Proteinuria is a complication of kidney disease. The blood contains proteins that are essential for the body’s functions. Normally, proteins are blocked by the kidneys, and only a small proportion of them can pass through them and end up in the urine. When the kidneys are damaged, however, the excess protein can pass back to the blood, causing proteinuria. In some cases, proteinuria is the result of a kidney inflammation or elevated blood pressure. While this is rare, if left untreated, proteinuria can lead to end-stage renal disease.
Recent advances have improved our understanding of proteinuric nephropathies. Despite the fact that proteinuric nephropathies are generally progressive and irreversible, therapeutic strategies can be developed to prevent proteinuria and create new proteinuria therapeutics. One such gene has been identified in 2000 as angiopoietin-like 4 (Angptl4). The protein produced by this gene induces hypertriglyceridemia in rodents.
The diagnosis of proteinuria is often made through a urine test. In a laboratory, a urine sample is collected and analyzed under a microscope. The doctor may use a dipstick to test the urine. A chemical tip on the dipstick changes color if something is present in the urine. The urine is then viewed under a microscope to identify any other substances that may be present. These substances may include bacteria, red and white blood cells, and even crystals that will eventually form into kidney stones. The global proteinuria therapeutics market is growing due to increasing prevalence of chronic kidney disease.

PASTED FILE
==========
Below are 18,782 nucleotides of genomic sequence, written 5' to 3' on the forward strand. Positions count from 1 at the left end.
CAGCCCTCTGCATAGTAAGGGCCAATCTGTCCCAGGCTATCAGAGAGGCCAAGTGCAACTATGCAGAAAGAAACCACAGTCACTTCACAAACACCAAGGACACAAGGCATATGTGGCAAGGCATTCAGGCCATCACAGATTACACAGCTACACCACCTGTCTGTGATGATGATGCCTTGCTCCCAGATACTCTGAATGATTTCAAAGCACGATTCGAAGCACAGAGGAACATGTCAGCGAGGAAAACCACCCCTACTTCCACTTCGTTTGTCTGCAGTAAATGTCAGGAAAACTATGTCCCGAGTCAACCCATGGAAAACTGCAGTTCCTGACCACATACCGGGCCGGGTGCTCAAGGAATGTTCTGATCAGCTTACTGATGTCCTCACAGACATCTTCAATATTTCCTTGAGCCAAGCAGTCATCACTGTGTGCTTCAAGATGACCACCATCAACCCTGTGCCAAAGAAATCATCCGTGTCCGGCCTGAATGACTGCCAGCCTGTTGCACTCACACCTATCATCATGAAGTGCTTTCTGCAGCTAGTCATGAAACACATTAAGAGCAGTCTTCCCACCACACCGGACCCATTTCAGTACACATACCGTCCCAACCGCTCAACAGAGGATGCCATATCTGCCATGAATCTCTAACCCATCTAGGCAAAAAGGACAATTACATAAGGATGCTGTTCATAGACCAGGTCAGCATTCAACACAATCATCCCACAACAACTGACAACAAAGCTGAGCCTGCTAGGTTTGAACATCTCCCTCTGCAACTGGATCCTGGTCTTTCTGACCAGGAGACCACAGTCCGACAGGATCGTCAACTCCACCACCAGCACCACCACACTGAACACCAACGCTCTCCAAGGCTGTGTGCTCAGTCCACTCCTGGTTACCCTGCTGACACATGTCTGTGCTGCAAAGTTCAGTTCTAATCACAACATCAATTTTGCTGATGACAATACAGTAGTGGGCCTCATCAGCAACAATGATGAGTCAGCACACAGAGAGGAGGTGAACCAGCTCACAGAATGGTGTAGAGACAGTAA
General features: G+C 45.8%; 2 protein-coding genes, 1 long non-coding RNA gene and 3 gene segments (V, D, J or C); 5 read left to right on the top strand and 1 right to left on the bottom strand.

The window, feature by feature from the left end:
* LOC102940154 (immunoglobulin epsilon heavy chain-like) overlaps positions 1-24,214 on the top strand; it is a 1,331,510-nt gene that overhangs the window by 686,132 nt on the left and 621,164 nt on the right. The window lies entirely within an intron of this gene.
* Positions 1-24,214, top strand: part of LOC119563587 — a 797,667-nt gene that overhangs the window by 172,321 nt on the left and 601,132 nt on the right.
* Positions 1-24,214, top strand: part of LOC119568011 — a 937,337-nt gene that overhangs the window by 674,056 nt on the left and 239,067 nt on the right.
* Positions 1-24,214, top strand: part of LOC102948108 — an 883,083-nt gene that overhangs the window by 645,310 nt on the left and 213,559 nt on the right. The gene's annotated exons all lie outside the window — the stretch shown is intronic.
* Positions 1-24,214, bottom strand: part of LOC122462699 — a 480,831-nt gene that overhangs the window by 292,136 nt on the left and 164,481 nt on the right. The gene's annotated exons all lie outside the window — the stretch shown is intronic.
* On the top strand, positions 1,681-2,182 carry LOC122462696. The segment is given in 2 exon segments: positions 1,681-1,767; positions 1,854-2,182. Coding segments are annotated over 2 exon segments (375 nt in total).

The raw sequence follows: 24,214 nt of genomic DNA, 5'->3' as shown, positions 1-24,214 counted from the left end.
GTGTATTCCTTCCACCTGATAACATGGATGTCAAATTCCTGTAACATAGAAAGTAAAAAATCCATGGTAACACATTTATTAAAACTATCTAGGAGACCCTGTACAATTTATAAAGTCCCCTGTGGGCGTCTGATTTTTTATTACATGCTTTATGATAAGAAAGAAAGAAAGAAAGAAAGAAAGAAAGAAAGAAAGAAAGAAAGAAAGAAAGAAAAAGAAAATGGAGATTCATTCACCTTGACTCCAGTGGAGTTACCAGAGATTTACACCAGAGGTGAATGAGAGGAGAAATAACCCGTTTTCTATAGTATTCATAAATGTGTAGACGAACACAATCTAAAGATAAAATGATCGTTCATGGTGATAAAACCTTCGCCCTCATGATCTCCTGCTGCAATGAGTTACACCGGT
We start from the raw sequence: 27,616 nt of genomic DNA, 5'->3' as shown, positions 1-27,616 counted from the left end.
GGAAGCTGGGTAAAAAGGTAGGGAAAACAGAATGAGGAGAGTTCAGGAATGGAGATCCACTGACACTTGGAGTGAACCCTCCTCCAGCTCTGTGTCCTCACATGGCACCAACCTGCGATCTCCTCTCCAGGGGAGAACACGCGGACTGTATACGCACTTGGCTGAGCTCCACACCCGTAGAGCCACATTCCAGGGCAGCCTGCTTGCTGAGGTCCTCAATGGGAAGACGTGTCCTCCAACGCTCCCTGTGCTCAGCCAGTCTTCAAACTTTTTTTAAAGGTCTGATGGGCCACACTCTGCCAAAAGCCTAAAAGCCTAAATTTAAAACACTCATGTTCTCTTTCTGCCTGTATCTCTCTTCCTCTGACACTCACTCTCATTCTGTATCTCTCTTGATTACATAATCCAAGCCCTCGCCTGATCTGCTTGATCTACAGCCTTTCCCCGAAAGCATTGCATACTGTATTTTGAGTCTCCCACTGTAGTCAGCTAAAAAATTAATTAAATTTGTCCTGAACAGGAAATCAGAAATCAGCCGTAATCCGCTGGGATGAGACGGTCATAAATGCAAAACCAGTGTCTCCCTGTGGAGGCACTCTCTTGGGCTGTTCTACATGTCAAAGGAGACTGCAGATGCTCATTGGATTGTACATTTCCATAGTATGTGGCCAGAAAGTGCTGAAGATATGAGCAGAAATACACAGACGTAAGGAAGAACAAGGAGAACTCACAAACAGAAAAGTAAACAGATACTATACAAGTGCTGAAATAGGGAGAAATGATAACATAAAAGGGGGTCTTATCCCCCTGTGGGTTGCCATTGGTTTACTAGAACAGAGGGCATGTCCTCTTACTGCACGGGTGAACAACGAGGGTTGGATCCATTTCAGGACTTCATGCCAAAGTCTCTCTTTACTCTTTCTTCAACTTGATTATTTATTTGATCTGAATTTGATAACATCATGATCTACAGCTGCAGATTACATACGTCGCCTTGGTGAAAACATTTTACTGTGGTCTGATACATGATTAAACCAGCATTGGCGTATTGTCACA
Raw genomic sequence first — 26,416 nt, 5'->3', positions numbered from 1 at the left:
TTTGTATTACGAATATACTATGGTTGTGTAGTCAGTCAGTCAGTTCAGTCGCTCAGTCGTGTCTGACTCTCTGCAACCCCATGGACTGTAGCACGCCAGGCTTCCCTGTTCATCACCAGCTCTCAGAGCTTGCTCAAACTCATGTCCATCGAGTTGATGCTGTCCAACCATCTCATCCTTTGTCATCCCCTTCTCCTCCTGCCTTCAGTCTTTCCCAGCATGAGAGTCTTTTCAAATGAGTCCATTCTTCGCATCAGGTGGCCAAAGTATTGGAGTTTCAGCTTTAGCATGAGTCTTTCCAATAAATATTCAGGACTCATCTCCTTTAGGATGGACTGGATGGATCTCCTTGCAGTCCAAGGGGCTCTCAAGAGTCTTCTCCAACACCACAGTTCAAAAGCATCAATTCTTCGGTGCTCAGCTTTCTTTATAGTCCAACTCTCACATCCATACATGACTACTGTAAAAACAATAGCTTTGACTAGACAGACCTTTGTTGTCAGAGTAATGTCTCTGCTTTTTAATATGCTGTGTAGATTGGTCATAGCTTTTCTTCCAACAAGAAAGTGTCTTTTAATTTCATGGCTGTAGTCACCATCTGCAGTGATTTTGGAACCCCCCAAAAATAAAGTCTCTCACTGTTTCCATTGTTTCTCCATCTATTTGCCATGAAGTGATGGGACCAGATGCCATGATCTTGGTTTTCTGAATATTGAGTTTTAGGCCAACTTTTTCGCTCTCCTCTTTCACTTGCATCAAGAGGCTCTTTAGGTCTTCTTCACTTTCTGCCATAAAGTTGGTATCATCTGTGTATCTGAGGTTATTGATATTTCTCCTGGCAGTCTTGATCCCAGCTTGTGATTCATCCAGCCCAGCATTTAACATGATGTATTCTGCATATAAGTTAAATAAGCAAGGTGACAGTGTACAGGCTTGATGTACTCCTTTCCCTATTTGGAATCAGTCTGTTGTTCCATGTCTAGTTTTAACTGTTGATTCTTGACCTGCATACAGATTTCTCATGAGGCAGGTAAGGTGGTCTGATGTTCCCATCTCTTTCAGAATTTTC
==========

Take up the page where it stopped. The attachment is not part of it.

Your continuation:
Immunosuppressive therapies have also been developed as of proteinuria therapeutics. The aim of these drugs is to dampen the inflammatory effect of IgA1 by killing B and plasma cells. Immunosuppression therapy reduces proteinuria and delays the progression of the disease. However, the results of these therapies are not conclusive. Until a definitive treatment for proteinuria is identified, patients should be monitored for a few months and if they still show proteinuria, they should be given a course of corticosteroid therapy. In December 2021, the Food and Drug Administration (FDA) granted approval to Tarpeyo (budesonide) for reducing proteinuria in adults with primary immunoglobulin A nephropathy (IgAN) at risk of rapid diseases progression.